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There is no ‘There, There’: Author Tommy Orange and his Exploration of Urban Native Identity

'There There' by Tommy Orange
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“There, There” is a novel published by Tommy Orange in 2018. Being Orange’s first published novel, he received high praise for the riveting storytelling and themes related to urban native identity.

Orange identifies as part of the Cheyenne and Arapaho nations and currently resides in Oakland, Cali., U.S.A. where the novel is based.

Sharing a name with a Radiohead song “There, There,” the novel follows multiple characters identifying as native as they prepare for a pow-wow in Oakland. I had the opportunity to read this book in a contemporary literature class, and the storytelling devices Orange uses are masterful when it comes to the overarching theme of the novel. Orange wishes to portray a modern native story and fight against stereotypes.

He got the idea for There There out of frustration with the literary canon of Native Americans being restricted to reservations. He wanted to see stories of ‘urban Indians’ like himself represented.

Erik Zawodniak at University of Connecticut

Back to the Radiohead song, it is coined by a character in the novel discussing the loss of native identity in urban settings. However, Orange did not name the novel after the song despite the lyrics relating to themes. Instead, he turned to a Gertrude Stein quote, “There is no there, there.”

The “there” can be interpreted in several manners. Orange was born to a white mother and native father; to Orange, the “there” (his identity) not being there comes from not being introduced to his father’s traditional life.

Orange says his father had a traditional Native upbringing in Oklahoma, but he didn’t have a lot of time to introduce his children to Native American culture — and that’s a common experience for kids like him, who grow up in a big city.

Lynn Neary at NPR

Native identity

The characters in his novel in some manner struggle with their native identity. Some may in fact mirror Orange’s personal experiences. One character lives with his white mother while being distant from his native father.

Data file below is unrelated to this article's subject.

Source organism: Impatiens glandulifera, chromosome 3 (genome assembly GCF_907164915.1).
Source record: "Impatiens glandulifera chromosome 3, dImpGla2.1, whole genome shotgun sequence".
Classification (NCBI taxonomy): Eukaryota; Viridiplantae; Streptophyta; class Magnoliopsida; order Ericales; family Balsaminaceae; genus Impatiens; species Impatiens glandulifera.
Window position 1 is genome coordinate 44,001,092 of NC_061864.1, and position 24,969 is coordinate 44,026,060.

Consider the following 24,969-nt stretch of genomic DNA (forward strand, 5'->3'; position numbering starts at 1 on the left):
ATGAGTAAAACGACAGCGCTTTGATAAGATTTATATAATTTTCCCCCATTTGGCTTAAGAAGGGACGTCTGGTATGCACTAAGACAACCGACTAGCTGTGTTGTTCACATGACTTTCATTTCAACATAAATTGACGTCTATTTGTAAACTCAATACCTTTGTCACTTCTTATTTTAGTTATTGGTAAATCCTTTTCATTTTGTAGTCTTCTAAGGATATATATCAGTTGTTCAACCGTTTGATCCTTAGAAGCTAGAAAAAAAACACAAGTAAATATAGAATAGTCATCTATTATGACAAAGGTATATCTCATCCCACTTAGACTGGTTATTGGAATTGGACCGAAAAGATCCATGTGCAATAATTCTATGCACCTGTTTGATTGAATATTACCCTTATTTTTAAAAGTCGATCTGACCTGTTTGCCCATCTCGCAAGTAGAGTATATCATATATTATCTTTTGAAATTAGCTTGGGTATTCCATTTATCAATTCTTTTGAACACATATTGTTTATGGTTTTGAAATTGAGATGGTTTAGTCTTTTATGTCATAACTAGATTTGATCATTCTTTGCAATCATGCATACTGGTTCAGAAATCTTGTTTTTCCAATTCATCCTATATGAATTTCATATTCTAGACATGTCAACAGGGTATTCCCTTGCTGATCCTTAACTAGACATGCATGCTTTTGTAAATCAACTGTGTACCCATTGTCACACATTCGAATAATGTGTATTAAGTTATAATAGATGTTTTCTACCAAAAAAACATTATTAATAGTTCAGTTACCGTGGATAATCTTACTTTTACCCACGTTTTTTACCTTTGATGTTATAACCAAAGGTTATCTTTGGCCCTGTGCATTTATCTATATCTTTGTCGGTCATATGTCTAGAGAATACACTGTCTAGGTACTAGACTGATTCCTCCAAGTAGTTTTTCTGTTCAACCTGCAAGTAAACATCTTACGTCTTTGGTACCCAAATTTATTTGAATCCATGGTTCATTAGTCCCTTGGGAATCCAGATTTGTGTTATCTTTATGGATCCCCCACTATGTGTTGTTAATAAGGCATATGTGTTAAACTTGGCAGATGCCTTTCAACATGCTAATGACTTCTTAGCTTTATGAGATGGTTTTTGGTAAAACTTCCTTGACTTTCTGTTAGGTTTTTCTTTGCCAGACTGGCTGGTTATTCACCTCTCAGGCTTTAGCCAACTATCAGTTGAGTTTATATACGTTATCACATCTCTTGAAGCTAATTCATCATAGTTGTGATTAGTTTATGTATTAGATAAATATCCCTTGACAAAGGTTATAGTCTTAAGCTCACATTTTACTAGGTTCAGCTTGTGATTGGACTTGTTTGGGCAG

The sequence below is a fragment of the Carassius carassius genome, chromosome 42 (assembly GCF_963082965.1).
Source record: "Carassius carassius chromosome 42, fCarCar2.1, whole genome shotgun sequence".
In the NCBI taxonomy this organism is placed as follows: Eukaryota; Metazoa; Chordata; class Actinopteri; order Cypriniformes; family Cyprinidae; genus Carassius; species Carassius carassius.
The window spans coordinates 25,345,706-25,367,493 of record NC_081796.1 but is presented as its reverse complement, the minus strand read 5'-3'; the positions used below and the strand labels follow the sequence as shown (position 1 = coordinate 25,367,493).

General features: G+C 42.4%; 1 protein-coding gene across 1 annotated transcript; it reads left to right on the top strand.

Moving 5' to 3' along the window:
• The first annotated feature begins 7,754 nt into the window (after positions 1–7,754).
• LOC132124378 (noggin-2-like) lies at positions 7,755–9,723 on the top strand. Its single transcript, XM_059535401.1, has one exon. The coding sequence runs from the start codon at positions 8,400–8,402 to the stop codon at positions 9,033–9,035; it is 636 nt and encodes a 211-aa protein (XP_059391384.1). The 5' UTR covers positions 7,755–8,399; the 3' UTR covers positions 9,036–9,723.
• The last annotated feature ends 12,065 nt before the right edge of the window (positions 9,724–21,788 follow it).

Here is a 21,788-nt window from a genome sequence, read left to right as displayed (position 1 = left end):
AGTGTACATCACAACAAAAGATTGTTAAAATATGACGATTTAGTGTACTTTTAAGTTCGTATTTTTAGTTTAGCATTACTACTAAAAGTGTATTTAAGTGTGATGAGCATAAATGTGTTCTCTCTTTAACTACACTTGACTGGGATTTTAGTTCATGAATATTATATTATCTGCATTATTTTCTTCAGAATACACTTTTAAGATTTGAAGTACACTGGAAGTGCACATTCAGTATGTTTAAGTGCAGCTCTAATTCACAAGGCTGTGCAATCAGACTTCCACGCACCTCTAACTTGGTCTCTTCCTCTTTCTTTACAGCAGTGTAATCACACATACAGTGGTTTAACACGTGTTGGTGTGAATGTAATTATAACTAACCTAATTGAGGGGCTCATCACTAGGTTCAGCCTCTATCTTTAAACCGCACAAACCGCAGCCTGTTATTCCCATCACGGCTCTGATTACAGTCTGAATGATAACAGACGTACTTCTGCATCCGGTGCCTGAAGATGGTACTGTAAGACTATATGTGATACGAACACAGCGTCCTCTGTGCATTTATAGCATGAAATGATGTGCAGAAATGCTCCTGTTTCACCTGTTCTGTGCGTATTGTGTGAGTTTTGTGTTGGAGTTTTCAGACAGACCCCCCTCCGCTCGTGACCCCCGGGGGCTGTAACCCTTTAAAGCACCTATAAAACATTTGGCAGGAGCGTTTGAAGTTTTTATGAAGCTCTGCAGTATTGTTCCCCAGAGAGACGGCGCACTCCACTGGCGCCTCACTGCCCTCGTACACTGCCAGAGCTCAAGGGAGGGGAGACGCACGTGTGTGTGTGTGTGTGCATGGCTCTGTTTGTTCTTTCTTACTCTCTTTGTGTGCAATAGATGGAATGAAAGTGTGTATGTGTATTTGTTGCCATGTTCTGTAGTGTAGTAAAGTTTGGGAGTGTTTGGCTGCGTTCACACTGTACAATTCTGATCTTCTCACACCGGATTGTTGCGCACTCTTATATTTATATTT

Tommy Orange
Tommy Orange (Photo by Larry D. Moore, CC BY-SA 4.0)

Orange portrays more of the distant native identity with not being close to native family members. The same message is true for other characters in the novel.

It’s more of a question of “how do I identify” or “who do I identify with” for several characters. Orange takes this question and applies it to native identity in general, specifically urban native identity.

Urban native identity is a topic that Orange believes is not explored enough within literature and society. Even then, the portrayal of native identity is continuously exploited in the United States with stereotypical mascots branding sports teams and school mascots. Orange brings this up within his novel, but chooses to celebrate urban native identity rather than spend time on stereotypes.

The story does have some tragedy to it towards the ending, but I will avoid spoiling it. However, Orange portrays urban native identity in a manner that uplifts rather than plays into the stereotypes while reclaiming them.

One interesting note though: Orange does use the word “Indian” in place of “native” in the novel. I’m unsure if he’s reclaiming the word himself or using the word to represent the theme of identity or its loss.

Growing up on a reservation, you have a land base, and you have a community of people.

Tommy Orange
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